Ringbrothers Creates Custom 1960s Mustangs With Coyote 5.0L V-8

  • Ringbrothers tuner company turned its hand to the iconic 1964-1/2 Ford Mustang with a handcrafted body that was designed to update the original look by widening and one inch longer.
  • The Coyote’s 5.0L box-engine V-8 cuts power through a 10-speed automatic transmission and is linked to a Flowmaster exhaust.
  • “Caged” took over 4,200 hours to build and was built with about 100 percent of one-off Ringbrothers pieces.

    Ringbrothers have stripped the cloth from their latest model, the Mustang convertible they’re calling “Caged.” The car was designed jointly by the company and the customer, who requested a “thin stock-like look”. The extensively modified chassis is hidden under the familiar body lines. The bodywork was widened and lengthened by an inch, and the chassis was converted into a unified body.

    Ringbrothers

    It took over 4,000 hours to build the car from start to finish and, in Ringbrothers style, the end product is one-of-a-kind. The only factory parts used on the Mustang are the wheel center caps. “Every piece of this vehicle has been touched up and updated with original design cues in mind, right down to the Mustang’s iconic taillight trim, gas cap, and bold horse emblems,” according to Jim Ring of Ringbrothers.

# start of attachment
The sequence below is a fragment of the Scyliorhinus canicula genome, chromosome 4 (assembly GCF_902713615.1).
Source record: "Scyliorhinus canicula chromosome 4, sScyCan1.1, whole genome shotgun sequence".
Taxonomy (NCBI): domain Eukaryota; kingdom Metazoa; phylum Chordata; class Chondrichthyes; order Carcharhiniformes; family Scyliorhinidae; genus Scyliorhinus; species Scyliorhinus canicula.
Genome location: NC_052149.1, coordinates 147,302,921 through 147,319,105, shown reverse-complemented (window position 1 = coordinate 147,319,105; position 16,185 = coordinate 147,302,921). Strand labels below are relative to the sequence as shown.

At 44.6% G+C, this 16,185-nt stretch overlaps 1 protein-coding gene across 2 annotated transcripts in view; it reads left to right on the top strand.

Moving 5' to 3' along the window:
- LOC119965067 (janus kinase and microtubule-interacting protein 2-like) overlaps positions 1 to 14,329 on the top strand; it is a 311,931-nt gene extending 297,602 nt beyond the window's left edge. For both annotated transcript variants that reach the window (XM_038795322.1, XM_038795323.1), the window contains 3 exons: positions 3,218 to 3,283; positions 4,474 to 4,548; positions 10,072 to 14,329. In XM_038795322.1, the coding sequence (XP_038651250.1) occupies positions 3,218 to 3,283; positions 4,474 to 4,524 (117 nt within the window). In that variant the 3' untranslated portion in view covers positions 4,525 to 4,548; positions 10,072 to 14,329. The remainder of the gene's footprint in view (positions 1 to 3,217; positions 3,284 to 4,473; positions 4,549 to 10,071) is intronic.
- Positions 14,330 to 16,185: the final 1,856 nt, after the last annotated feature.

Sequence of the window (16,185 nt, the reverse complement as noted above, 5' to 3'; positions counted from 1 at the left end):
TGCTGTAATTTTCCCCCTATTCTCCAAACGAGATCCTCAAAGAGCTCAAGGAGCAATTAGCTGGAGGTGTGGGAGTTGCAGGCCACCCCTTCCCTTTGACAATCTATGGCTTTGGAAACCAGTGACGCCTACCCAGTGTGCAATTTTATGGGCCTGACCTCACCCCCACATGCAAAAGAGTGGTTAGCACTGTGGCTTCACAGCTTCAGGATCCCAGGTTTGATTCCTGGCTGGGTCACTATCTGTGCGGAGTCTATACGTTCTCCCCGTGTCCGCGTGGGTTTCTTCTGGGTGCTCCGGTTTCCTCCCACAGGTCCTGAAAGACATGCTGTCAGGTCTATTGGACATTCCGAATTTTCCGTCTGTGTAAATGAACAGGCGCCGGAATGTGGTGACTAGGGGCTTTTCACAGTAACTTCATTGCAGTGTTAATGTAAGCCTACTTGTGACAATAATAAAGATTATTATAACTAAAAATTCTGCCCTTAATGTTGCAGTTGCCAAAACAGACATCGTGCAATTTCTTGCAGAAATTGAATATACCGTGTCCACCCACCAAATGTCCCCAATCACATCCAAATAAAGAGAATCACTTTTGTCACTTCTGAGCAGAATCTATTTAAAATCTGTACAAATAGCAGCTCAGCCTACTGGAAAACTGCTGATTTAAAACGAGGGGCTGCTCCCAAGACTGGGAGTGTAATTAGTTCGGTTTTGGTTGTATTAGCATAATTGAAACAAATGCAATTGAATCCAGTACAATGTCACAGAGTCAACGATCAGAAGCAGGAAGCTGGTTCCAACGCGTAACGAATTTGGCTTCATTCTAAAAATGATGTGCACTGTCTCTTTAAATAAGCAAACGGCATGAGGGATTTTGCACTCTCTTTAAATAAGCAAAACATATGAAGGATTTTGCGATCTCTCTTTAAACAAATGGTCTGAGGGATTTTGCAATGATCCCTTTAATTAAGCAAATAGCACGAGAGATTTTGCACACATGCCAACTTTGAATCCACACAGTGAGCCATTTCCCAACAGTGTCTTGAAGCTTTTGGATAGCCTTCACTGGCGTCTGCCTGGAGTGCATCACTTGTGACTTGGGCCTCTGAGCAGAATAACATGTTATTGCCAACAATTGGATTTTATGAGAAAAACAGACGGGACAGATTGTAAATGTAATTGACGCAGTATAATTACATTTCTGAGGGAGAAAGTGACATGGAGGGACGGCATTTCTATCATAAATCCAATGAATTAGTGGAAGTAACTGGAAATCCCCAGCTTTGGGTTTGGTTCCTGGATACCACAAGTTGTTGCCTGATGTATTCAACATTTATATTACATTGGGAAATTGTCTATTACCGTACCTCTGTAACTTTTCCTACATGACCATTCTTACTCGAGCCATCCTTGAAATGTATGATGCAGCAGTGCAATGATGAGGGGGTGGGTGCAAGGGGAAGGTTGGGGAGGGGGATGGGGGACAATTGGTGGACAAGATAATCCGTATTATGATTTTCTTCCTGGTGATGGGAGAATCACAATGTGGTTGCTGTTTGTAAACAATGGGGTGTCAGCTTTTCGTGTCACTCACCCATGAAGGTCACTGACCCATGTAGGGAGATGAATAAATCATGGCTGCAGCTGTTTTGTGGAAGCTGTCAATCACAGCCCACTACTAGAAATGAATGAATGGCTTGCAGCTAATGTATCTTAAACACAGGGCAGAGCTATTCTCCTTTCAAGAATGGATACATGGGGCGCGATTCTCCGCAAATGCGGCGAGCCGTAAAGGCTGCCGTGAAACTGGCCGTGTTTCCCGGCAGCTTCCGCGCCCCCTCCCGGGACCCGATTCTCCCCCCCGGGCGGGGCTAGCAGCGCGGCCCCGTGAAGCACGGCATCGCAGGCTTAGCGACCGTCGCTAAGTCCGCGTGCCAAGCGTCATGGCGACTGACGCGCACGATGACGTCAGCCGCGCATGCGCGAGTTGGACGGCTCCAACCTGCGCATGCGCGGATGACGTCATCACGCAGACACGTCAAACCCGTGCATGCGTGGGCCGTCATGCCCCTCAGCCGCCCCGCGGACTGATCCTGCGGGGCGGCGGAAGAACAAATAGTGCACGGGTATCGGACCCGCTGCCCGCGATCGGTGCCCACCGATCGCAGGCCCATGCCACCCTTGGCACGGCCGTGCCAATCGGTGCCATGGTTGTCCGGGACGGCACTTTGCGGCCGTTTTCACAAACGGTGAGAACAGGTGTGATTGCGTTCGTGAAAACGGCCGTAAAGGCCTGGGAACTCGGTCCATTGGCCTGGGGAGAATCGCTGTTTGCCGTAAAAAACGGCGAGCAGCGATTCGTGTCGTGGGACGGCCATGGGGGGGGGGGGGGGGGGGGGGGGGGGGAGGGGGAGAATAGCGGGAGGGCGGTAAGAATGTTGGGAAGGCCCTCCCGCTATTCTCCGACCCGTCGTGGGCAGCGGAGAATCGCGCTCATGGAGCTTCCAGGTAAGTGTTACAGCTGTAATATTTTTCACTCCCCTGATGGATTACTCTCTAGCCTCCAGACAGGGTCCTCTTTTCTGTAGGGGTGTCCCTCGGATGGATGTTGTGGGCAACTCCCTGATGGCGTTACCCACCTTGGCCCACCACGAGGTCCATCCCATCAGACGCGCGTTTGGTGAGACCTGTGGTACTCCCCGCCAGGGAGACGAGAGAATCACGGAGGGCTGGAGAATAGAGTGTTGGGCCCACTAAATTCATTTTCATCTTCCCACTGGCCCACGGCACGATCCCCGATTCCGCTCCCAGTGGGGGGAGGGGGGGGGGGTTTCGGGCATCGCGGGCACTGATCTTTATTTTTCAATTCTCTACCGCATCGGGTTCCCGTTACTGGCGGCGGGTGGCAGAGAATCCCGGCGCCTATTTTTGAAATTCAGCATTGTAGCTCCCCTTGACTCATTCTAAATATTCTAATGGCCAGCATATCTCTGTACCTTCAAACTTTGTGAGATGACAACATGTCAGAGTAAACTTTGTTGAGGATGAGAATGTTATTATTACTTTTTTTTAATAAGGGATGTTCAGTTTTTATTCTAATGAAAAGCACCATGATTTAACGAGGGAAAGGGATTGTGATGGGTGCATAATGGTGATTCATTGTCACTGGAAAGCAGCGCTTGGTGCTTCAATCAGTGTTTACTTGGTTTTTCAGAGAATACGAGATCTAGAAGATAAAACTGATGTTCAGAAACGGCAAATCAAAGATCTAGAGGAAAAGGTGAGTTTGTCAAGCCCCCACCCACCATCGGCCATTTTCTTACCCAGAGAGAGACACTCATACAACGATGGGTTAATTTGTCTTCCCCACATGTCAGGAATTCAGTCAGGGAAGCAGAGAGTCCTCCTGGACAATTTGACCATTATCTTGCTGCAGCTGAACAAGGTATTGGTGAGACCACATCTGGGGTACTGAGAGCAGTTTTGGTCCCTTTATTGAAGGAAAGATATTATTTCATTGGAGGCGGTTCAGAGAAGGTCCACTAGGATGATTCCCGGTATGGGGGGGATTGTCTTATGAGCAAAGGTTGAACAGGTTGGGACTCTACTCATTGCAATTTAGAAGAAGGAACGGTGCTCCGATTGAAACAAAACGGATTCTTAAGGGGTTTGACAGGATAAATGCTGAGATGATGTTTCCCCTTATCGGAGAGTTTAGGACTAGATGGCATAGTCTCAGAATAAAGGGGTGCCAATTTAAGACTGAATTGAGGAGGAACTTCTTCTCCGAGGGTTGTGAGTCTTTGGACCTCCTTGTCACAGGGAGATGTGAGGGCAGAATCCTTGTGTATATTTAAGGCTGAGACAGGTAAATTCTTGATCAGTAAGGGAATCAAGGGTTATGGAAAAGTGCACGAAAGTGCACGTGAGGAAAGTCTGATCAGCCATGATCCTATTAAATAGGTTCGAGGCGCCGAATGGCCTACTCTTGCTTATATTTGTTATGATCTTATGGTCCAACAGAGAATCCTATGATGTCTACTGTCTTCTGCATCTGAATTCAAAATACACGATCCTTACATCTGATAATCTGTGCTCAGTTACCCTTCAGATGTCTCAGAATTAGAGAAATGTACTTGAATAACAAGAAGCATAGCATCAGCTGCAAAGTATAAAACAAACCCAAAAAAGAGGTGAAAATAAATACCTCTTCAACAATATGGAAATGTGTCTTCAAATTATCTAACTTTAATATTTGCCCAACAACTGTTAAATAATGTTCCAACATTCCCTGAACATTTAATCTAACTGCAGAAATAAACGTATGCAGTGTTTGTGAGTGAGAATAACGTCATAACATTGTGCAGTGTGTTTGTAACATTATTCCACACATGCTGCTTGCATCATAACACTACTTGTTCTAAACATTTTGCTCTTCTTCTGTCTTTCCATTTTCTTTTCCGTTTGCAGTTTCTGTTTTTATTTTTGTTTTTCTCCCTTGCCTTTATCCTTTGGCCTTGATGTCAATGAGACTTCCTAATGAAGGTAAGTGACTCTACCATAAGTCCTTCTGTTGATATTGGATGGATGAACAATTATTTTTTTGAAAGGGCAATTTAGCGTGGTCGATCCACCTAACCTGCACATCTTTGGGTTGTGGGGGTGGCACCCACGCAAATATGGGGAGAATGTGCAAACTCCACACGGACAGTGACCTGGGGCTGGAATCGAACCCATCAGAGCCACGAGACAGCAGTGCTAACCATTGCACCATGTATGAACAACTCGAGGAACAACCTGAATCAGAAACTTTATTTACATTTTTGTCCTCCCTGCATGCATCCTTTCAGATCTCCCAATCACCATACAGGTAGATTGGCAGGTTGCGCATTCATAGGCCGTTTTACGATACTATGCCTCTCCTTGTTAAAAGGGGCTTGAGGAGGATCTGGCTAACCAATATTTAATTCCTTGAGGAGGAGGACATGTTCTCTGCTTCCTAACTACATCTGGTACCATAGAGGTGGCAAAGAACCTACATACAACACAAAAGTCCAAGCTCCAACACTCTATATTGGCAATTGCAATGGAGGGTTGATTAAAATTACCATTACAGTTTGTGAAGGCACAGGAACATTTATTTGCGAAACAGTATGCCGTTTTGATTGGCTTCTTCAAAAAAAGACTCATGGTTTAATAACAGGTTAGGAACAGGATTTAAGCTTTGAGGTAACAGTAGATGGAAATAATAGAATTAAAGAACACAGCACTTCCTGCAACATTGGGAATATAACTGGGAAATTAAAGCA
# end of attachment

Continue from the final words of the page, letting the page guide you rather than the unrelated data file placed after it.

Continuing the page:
Tucked under the hood and behind the redesigned front grille is a 5.0-liter Coyote V-8 engine paired to a 10-speed automatic transmission. The exhaust is handled by specially designed heads and the Flowmaster exhaust system. “Caged” rides on a set of 18-inch Evod Industries wheels meant to mirror the style of the original rally wheels, while the shock absorption is done by Penske Racing Shocks RS Edition coils. The car also features an independent rear suspension and a set of Baer brakes to slow the new old horse.

    Ringbrothers

    “Caged” is a passionate project created with the aim of developing and modernizing the original Mustang’s chassis while also maintaining its aesthetics, and according to Jim Ring, “There are so many nuances that went into the design, and we are proud of this aspect of the build. Only an expert eye will be able to discern accuracy differences.

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